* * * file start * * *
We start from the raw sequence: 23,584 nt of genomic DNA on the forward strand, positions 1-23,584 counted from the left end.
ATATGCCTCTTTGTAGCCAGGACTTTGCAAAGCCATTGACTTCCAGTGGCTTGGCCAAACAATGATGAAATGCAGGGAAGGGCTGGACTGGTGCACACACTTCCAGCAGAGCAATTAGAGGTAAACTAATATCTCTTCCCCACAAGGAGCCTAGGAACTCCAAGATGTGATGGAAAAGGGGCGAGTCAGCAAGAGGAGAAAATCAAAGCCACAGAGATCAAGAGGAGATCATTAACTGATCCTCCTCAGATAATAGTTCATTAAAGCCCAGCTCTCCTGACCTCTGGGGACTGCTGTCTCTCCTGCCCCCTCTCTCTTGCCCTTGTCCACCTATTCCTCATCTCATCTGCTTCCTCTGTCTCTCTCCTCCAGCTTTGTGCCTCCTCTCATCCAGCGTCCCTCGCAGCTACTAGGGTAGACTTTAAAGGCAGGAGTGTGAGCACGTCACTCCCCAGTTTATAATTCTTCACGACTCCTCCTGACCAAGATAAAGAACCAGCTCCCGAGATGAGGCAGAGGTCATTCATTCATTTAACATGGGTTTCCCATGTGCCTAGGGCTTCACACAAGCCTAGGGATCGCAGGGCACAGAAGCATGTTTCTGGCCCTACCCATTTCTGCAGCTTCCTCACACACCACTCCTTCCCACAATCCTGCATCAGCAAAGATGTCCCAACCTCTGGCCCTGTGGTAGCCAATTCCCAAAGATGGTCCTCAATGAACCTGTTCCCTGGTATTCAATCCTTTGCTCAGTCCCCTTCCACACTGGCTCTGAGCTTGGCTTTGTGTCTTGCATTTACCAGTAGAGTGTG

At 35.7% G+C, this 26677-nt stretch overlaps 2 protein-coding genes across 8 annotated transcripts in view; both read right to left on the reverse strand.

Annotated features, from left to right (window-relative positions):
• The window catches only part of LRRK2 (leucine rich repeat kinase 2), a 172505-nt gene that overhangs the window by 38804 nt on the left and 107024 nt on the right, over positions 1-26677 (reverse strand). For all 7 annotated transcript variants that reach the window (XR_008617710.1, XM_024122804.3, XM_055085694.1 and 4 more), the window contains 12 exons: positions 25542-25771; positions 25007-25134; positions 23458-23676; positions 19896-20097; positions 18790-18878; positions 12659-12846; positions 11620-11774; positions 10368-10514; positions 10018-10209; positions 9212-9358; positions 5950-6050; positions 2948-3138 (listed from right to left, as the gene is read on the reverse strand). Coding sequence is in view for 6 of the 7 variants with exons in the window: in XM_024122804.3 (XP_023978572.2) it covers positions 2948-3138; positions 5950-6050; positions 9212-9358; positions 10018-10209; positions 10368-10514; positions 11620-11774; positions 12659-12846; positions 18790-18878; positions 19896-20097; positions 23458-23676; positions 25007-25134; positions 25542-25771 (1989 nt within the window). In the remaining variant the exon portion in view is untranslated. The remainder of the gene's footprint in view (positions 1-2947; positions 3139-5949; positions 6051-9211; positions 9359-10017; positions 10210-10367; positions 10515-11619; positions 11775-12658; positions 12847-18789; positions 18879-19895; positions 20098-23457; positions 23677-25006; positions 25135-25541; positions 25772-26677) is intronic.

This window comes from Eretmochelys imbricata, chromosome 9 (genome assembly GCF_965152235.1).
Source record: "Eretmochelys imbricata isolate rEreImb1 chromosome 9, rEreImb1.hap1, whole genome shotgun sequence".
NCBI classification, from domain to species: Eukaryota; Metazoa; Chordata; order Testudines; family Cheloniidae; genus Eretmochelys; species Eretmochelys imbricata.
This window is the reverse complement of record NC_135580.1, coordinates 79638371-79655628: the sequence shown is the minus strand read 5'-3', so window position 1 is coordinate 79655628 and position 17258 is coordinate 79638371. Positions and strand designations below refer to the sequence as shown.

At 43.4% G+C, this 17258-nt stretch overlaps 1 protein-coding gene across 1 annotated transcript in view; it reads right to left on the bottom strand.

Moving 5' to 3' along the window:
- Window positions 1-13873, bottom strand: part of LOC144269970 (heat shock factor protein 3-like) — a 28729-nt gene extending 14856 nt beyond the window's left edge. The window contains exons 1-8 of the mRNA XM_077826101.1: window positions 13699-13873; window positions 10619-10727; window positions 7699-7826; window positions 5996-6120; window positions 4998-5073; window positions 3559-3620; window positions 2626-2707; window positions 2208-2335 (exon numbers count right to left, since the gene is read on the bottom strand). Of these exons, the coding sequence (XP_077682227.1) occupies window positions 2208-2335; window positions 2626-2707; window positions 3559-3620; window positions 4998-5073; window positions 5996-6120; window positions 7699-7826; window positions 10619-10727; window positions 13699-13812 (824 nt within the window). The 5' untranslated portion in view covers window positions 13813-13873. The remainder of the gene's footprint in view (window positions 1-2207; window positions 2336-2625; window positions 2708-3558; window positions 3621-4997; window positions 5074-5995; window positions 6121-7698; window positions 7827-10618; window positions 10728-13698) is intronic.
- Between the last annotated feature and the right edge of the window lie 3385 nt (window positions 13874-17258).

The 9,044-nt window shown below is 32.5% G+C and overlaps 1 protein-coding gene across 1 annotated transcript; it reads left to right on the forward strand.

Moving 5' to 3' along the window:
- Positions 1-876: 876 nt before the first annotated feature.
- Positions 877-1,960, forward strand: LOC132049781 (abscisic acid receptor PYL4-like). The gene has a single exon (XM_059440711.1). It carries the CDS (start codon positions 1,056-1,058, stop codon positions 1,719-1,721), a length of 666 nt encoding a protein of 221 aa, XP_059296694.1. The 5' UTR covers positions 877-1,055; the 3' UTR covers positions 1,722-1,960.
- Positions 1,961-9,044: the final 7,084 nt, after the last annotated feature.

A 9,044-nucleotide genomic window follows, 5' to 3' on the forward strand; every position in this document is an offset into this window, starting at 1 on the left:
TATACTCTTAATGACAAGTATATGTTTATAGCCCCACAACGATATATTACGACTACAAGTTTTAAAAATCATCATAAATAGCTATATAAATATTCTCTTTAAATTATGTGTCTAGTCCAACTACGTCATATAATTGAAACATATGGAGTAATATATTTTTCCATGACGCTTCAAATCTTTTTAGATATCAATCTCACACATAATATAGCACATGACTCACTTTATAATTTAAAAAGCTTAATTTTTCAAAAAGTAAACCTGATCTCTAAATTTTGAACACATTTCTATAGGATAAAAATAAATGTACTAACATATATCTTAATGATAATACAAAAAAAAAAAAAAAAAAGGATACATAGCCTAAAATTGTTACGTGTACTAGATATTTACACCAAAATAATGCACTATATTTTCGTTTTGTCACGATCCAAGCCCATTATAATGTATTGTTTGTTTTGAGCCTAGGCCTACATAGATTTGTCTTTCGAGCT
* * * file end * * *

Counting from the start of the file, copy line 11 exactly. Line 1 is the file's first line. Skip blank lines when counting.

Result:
Moving 5' to 3' along the window: